Canadian accused of attacking Nancy Pelosi’s husband tells trial he wanted to end corruption
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Canadian accused of attacking Nancy Pelosi’s husband tells trial he wanted to end corruption

The Canadian accused of attacking former U.S. House Speaker Nancy Pelosi’s husband with a hammer last year told jurors at his U.S. federal trial on Tuesday how he went to the Pelosis’ San Francisco home as part of a bigger plan to end corruption in the United States.

David DePape, who grew up in British Columbia, spoke for more than an hour during which he tearfully recounted how his political leanings went from leftist to right-wing after reading a comment on a YouTube video about former president Donald Trump. He did not deny bludgeoning Paul Pelosi, saying he reacted after realizing his larger plan might be unravelling.

DePape has pleaded not guilty to attempted kidnapping of a federal official and assault on the immediate family member of a federal official with intent to retaliate against the official for performance of their duties. His lawyers argue that he was not seeking to go after Nancy Pelosi because of her official duties as a member of Congress and so the charges do not fit.

The attack happened in the early hours of Oct. 28, 2022, just days before the U.S. midterm elections.

DePape said he went to the Pelosis’ home to talk to Nancy Pelosi about Russian involvement in the 2016 election and that he planned to wear an inflatable unicorn costume and upload his interrogation of her online. Prosecutors say he had rope and zip ties with him.

WATCH | Footage released of Pelosi home hammer attack: 

Footage released of hammer attack on Nancy Pelosi’s husband

Featured VideoWARNING | This story contains distressing details. A San Francisco judge ordered the release of body camera footage showing the moment officers intervened when an alleged assailant attacked the husband of former U.S. House Speaker Nancy Pelosi at the Pelosis’ home in California.

DePape testified that his plan was to get Nancy Pelosi and other targets to admit to their corruption and eventually get President Joe Biden to pardon them all.

“It’s just easier giving them a pardon so we can move forward as a country,” he said, crying.

In testimony on Monday, Paul Pelosi, 83, recounted the attack publicly for the first time. He recalled being awakened by a man bursting through the bedroom door asking, “Where’s Nancy?” He said that when he responded that his wife was in Washington, DePape said he would tie him up while they waited for her.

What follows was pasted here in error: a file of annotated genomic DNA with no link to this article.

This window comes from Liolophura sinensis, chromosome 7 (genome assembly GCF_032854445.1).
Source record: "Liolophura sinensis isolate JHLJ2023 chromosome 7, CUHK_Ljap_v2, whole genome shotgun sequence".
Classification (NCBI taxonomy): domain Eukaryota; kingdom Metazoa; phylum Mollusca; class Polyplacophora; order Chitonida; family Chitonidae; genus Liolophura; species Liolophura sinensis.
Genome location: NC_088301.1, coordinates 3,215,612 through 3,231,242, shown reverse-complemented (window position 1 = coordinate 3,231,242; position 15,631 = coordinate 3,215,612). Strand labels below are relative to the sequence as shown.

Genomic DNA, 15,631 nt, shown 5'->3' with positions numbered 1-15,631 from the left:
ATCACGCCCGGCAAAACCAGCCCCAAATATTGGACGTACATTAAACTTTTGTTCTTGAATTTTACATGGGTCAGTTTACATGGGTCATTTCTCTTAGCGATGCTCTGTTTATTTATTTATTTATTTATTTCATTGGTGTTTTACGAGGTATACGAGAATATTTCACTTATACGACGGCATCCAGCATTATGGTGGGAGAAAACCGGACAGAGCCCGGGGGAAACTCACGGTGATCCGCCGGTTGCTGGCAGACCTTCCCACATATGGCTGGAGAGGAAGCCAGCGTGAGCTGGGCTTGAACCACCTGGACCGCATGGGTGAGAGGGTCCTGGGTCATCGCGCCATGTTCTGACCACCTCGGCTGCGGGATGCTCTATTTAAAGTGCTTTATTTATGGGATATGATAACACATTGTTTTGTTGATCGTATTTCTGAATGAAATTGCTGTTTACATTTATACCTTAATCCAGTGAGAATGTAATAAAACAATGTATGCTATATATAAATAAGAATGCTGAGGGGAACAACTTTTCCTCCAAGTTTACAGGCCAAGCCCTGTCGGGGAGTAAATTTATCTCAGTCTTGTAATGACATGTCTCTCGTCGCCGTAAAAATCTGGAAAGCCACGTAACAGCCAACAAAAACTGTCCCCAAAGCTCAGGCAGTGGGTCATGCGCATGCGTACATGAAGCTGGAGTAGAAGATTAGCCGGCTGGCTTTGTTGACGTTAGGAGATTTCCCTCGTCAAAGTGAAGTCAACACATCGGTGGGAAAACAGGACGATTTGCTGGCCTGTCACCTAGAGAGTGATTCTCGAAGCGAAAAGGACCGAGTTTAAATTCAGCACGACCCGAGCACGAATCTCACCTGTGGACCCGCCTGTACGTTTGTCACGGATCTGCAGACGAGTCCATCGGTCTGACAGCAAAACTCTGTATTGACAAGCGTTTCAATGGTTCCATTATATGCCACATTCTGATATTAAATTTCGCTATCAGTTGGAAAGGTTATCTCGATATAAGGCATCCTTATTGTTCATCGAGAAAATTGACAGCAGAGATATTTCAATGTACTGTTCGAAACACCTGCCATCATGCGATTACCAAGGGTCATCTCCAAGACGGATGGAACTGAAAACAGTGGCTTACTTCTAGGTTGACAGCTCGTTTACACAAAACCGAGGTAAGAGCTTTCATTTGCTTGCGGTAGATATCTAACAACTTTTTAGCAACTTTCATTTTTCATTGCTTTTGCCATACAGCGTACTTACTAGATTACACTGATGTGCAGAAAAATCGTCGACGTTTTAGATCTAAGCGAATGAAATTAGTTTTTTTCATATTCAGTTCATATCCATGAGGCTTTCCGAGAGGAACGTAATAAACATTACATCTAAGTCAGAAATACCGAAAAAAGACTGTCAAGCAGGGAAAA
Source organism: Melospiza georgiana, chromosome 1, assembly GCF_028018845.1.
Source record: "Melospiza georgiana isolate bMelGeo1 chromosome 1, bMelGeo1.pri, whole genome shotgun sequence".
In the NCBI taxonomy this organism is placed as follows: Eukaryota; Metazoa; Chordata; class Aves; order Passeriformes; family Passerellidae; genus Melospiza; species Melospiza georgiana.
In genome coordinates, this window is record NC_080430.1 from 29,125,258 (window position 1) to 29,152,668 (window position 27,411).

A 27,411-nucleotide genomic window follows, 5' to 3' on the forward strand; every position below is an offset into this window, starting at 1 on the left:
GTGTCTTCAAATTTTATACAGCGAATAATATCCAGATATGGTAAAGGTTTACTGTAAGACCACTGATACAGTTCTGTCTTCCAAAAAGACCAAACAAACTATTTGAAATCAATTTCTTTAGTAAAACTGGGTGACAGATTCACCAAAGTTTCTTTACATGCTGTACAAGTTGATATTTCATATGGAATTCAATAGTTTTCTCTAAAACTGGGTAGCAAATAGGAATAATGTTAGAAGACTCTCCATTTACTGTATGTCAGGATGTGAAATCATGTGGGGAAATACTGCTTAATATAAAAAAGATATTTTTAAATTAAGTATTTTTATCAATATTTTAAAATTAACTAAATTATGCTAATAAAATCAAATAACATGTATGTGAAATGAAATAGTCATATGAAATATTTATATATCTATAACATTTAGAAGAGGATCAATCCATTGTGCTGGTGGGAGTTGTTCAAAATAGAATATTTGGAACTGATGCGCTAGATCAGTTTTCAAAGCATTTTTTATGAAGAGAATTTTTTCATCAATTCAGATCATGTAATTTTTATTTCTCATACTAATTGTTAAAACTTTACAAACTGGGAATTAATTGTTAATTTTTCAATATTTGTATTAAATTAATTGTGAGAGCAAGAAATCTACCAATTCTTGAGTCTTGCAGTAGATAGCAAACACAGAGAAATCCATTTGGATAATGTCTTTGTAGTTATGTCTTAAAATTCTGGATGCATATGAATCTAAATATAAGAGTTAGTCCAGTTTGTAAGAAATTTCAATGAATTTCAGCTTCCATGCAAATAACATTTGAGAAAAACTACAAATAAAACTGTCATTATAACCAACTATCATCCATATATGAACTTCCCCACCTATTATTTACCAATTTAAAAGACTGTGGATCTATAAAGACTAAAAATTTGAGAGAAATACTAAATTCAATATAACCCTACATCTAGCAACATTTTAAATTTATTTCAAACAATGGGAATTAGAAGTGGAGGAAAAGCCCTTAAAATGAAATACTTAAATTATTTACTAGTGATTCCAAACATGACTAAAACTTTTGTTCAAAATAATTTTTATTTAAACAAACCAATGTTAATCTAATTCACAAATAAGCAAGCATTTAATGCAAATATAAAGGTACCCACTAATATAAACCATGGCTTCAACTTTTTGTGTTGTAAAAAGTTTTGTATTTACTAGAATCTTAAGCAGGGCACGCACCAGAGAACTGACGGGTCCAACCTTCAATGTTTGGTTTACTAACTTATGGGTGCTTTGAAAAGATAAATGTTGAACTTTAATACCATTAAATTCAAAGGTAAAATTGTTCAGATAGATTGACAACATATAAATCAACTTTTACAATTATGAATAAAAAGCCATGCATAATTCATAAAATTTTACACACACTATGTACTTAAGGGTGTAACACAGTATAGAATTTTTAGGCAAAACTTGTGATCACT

He testified that he was eventually able to call police from his cellphone. When officers arrived, DePape hit him with a hammer, Pelosi said, adding that DePape told him he was going to have “to take you out.”

Two people in formal clothing speaking into a microphone during an interview.
Former U.S. House Speaker Nancy Pelosi, left, and husband Paul Pelosi are shown at the White House in Washington, D.C., on June 22. (Jacquelyn Martin/The Associated Press)

DePape testified that he felt really bad for Pelosi after hearing testimony from a neurosurgeon who operated on him after the attack. Pelosi underwent surgery to repair a skull fracture and injuries to his right arm and hands.

“He was never my target, and I’m sorry that he got hurt,” DePape said.

“I reacted because my plan was basically ruined,” he said when asked why he hit Pelosi.

A police car parked on an inclining street in front of a tall brown brick house.
A police car sits outside the Pelosi home in San Francisco in October 2022. (Jeff Chiu/The Associated Press)

Defence lawyer Jodi Linker told jurors last week that DePape believed he was taking action to stop government corruption, the erosion of freedom in the U.S. and the abuse of children by politicians and actors.

If convicted, DePape faces life in prison. He has pleaded not guilty to charges in state court of attempted murder, assault with a deadly weapon, elder abuse, residential burglary and other felonies. A state trial has not yet been scheduled.

After his arrest, DePape, 43, allegedly told a San Francisco detective that he wanted to hold Nancy Pelosi hostage. He said if she told him the truth, he would let her go, and if she lied, he was going to “break her kneecaps” to show other members of Congress there were “consequences to actions,” according to prosecutors.

Defence lawyers have listed four other possible witnesses: Daniel Bernal, Nancy Pelosi’s San Francisco chief of staff; extremism and antisemitism researcher Elizabeth Yates; federal public defender Catherine Goulet; and one unidentified witness.

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